Monday, October 10, 2011
In early Christianity, demonologists often referred to frogs as the ‘Witches Familiar’ or ‘Agent of the Devil’. The fact that frogs resided in swamps and stagnant pools, often dirty and unsanitary places, was used to exemplify the power of consecrated holy water to expel evil spirits and purify sinners. Witches were thought to use frogs and toads in satanic rituals, and to concocted malicious sounding spells and potions from their body parts. Some believe that a witch could be identified by a mark shaped like a toad’s foot secreted on her body or that the image of a toad would be visible in the left eye. Other myths tell of witches extracting toad secretions, or collecting toad saliva for use in flying potions and invisibility spells.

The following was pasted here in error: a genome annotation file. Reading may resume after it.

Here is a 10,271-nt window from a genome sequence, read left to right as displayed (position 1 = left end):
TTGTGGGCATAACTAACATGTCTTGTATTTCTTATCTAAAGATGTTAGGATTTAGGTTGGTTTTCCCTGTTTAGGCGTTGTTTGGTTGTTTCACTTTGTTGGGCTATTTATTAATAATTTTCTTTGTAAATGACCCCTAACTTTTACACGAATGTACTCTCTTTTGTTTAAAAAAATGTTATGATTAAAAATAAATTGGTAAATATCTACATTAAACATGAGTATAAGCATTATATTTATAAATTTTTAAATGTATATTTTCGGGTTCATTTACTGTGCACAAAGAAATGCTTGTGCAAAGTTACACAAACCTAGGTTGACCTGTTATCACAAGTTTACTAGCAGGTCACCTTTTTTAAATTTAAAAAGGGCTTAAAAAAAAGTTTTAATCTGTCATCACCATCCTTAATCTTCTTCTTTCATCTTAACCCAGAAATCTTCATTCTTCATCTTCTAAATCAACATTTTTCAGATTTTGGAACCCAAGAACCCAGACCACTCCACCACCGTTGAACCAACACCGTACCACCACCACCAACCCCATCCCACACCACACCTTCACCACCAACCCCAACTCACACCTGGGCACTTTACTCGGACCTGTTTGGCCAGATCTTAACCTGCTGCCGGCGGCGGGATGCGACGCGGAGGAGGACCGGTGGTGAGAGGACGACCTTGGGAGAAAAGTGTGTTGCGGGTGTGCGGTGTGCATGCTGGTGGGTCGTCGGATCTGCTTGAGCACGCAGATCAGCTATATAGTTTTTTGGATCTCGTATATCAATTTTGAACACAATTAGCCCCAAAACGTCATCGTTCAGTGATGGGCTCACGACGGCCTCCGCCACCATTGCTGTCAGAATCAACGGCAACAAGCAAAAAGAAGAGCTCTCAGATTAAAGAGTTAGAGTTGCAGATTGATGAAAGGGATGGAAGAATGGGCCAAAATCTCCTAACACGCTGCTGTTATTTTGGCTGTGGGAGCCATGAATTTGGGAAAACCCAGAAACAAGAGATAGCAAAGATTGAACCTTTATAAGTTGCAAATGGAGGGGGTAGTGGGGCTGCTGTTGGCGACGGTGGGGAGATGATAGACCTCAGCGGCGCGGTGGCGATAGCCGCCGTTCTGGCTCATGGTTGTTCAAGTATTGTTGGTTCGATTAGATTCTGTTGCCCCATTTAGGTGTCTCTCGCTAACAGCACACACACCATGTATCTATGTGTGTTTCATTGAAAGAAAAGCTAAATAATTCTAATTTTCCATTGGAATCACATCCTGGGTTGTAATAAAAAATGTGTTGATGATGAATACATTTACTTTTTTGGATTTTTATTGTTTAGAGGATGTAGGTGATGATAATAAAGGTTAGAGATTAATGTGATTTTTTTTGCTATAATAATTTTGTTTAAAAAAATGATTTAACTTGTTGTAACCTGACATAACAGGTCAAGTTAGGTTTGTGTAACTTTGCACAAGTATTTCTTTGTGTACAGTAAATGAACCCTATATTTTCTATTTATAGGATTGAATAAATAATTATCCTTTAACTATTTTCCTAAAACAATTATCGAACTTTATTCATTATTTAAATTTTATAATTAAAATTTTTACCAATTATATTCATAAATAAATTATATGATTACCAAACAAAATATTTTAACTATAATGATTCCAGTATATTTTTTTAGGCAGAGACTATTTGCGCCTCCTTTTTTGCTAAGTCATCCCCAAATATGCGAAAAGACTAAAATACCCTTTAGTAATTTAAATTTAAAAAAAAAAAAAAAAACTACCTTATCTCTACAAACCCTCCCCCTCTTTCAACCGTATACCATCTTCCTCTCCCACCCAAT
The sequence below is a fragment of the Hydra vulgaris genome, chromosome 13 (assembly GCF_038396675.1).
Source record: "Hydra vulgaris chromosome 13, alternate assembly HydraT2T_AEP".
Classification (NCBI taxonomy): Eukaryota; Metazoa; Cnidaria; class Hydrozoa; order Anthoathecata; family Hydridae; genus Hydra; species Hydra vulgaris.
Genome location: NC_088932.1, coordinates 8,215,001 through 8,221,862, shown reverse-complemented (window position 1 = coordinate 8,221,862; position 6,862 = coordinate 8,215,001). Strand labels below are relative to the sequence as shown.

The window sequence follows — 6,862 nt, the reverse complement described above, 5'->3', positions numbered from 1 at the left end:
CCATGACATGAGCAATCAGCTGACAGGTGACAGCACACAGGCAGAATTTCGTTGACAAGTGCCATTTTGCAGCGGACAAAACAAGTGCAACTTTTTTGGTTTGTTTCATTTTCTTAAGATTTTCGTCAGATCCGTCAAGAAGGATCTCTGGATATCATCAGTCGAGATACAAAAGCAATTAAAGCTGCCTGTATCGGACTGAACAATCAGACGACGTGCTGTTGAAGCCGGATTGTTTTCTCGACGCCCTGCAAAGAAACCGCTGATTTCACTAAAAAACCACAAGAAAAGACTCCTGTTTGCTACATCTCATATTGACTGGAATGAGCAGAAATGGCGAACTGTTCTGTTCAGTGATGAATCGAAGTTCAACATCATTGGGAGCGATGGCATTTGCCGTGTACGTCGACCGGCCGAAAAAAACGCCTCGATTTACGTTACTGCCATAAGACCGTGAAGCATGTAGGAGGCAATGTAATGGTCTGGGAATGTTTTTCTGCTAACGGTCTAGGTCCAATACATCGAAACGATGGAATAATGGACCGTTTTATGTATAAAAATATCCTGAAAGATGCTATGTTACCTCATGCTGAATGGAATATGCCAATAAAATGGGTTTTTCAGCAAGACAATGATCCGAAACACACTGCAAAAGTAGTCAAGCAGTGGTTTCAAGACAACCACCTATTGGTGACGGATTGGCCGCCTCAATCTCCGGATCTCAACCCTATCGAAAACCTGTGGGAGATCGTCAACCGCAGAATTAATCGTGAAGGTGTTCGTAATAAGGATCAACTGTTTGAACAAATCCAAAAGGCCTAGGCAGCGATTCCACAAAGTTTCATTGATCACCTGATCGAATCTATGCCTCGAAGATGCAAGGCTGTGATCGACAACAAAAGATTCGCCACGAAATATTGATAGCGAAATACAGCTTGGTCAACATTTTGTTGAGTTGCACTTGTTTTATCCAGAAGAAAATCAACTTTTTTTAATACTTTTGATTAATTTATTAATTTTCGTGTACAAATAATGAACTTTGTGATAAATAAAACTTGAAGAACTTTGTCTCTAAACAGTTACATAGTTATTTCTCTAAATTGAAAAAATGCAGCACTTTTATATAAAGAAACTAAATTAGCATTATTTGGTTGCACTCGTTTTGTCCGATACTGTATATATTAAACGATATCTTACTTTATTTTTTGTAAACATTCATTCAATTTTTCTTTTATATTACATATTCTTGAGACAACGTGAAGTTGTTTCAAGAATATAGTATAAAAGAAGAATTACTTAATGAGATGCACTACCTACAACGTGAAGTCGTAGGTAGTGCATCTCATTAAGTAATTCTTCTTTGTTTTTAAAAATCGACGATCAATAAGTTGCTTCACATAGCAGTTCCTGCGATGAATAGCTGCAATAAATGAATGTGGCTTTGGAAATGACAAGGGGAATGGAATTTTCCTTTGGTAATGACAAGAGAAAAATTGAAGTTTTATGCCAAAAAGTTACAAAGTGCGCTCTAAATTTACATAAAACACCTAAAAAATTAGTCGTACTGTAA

Toads were also popular as poisonous ingredients in potions: “the women-witches of ancient time which killed by poysoning, did much use toads in their confections”. Witches were also believed to control the weather by concocting brews from frogs, toads and snakes, often referred to as “Toad Soup”. Undoubtedly, many experienced illness or death after ingesting or applying some sort of frog-made brew including their toxic secretions. Such folklore and popular mythology was the result of Inquisitional propaganda to eliminate the old Pagan religions and prosecute Witches with charges of heresy during the persecution years.
One of the most widely told myths concerning the toad is that of the “Toad-Stone”, a fabulously jewelled stone that grows inside the toad’s head. This jewelled stone when placed in a ring or a necklace, would heat up or change colour in the presence of poison, thereby protecting the wearer from the dangers of poisoning, a common threat in the Middle Ages.